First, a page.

Temporary sports betting licenses could be revoked due to caps in state law

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The head of the Massachusetts Gaming Commission warns of a potential “significant impact” that could result from the granting of an unlimited number of temporary mobile sports betting licenses, saying the majority of these operators will be forced to shut down within a year.

Under the new state law, the number of mobile/online operator licenses not affiliated with a casino or simulcast is capped at seven, but no limits have been placed on temporary licenses.

“It’s possible that as many as 30 companies will compete for up to seven ultimate tier 3 unbound licenses,” said Karen Wells, executive director of the Gaming Commission.

Allowing temporary sportsbooks before a final decision on their full licenses poses financial complications for regulators, operators and customers, and also raises consumer protection concerns for the public, she said.

“Of those companies that enter the temporary licensee pool as mobile/digital operators but fail to advance through the competitive selection process, up to 76% will have to close their Massachusetts operations once the commission makes its final decisions,” she said.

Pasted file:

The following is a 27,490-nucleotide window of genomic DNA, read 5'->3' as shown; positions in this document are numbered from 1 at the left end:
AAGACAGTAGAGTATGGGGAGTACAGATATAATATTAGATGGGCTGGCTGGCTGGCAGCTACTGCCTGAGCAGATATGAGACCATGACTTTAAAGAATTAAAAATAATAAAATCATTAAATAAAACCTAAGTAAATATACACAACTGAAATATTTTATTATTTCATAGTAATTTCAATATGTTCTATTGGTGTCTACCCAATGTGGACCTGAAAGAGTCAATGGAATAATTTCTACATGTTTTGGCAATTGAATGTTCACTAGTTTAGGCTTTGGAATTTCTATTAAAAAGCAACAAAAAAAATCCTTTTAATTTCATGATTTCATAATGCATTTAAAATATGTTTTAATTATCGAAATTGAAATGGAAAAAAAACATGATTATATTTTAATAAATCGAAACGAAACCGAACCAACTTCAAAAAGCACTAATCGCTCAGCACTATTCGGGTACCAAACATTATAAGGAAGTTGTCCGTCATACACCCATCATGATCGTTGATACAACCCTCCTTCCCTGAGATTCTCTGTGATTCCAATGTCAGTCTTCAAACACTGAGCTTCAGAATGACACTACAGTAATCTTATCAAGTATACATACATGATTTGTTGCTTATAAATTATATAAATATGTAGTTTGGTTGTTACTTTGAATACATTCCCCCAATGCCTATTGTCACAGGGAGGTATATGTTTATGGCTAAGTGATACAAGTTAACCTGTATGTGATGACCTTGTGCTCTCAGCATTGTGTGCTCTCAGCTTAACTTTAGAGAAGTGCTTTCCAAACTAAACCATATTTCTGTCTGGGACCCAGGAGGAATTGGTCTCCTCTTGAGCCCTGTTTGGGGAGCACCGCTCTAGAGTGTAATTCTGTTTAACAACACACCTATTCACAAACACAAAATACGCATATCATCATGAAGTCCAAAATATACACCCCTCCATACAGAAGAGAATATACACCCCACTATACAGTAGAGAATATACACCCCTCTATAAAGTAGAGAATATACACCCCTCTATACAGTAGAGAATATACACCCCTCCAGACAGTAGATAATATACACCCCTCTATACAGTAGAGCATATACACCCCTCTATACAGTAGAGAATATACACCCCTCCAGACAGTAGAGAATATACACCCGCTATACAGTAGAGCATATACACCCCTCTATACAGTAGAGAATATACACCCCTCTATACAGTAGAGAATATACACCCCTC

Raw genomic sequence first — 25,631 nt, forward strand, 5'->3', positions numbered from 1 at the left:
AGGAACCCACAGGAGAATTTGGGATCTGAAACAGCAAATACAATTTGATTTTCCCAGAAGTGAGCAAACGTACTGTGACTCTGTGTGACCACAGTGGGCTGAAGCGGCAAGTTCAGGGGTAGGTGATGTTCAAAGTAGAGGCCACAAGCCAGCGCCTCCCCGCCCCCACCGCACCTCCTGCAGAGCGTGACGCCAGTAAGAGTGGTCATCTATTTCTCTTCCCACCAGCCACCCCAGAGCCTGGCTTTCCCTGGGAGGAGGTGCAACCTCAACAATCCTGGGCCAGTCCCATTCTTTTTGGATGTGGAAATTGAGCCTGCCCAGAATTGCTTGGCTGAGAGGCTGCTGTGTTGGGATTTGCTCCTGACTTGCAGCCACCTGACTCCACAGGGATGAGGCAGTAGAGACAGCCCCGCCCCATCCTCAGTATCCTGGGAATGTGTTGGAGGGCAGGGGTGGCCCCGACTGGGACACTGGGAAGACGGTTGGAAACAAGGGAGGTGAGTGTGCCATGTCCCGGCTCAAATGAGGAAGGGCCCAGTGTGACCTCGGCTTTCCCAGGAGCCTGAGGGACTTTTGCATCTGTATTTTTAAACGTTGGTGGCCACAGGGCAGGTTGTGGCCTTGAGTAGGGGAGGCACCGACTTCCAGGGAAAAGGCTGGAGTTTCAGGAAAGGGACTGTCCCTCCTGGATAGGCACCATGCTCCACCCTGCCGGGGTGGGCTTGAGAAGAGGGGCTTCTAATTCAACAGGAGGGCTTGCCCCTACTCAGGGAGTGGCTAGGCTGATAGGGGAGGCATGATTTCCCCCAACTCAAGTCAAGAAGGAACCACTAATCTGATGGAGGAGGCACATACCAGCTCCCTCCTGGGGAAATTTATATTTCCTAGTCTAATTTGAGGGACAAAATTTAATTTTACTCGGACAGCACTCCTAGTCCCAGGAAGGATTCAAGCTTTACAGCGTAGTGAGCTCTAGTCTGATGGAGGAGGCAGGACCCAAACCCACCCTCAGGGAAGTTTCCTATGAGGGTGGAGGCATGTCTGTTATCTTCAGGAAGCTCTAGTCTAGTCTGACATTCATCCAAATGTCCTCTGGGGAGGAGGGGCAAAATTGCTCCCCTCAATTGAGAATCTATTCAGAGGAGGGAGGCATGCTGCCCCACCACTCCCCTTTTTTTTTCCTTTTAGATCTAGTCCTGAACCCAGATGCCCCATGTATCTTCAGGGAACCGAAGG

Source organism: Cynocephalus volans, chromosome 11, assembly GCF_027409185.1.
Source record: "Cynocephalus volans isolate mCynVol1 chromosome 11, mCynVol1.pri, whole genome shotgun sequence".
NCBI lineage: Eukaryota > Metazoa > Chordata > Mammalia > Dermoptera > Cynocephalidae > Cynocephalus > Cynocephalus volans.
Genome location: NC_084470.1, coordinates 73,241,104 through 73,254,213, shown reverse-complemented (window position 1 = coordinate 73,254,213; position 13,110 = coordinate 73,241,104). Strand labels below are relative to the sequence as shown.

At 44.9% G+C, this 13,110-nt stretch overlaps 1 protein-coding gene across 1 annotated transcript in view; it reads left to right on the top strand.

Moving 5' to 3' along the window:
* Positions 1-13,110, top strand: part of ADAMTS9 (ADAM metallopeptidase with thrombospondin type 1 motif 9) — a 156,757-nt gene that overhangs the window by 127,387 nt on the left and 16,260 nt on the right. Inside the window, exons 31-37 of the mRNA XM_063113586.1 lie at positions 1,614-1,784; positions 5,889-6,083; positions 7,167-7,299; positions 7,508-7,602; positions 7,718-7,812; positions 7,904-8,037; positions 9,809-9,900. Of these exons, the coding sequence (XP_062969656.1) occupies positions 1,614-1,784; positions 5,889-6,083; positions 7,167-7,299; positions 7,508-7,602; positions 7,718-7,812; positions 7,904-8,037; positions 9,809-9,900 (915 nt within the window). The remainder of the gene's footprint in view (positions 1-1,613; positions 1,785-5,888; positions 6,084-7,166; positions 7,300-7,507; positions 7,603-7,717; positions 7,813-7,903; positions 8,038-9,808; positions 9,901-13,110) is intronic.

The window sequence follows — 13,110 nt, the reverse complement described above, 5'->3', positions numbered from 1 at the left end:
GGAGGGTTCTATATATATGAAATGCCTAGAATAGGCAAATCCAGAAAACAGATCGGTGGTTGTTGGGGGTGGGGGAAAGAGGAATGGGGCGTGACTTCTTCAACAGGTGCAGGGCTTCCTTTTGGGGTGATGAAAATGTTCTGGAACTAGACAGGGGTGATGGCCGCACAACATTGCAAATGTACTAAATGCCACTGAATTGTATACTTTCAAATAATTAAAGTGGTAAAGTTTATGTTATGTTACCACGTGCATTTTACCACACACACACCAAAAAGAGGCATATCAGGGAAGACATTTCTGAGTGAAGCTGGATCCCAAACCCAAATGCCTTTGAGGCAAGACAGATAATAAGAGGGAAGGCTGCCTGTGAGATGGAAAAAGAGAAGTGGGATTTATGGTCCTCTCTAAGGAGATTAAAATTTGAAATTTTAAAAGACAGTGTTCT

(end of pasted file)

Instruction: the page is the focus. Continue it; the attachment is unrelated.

If the Commission decides to issue temporary licences, it will have to set up a regulatory process for the closure of unselected operators, but this is still expected to cause a number of problems.

For example, temporary operators who are not selected for a full license have no option to recover their $1 million fee.

Customers placing bets on future events like the Super Bowl or March Madness could be at risk if sportsbooks close ahead of those events, Wells said.

Commissioner Nakisha Skinner said talk of temporary licenses was premature as sports betting regulations and house rules, which must be in place before they can be issued, are ongoing.

No vote was taken. Commissioners chose to seek legal guidance on whether the number of temporary licenses could be capped and whether there could be a more competitive selection process to avoid wholesale closures when final decisions are made.

“The idea of ​​having to issue notices to honestly operating companies that just so happened not to have made our last cut is simply untenable to me,” said Commission Chair Cathy Judd-Stein.

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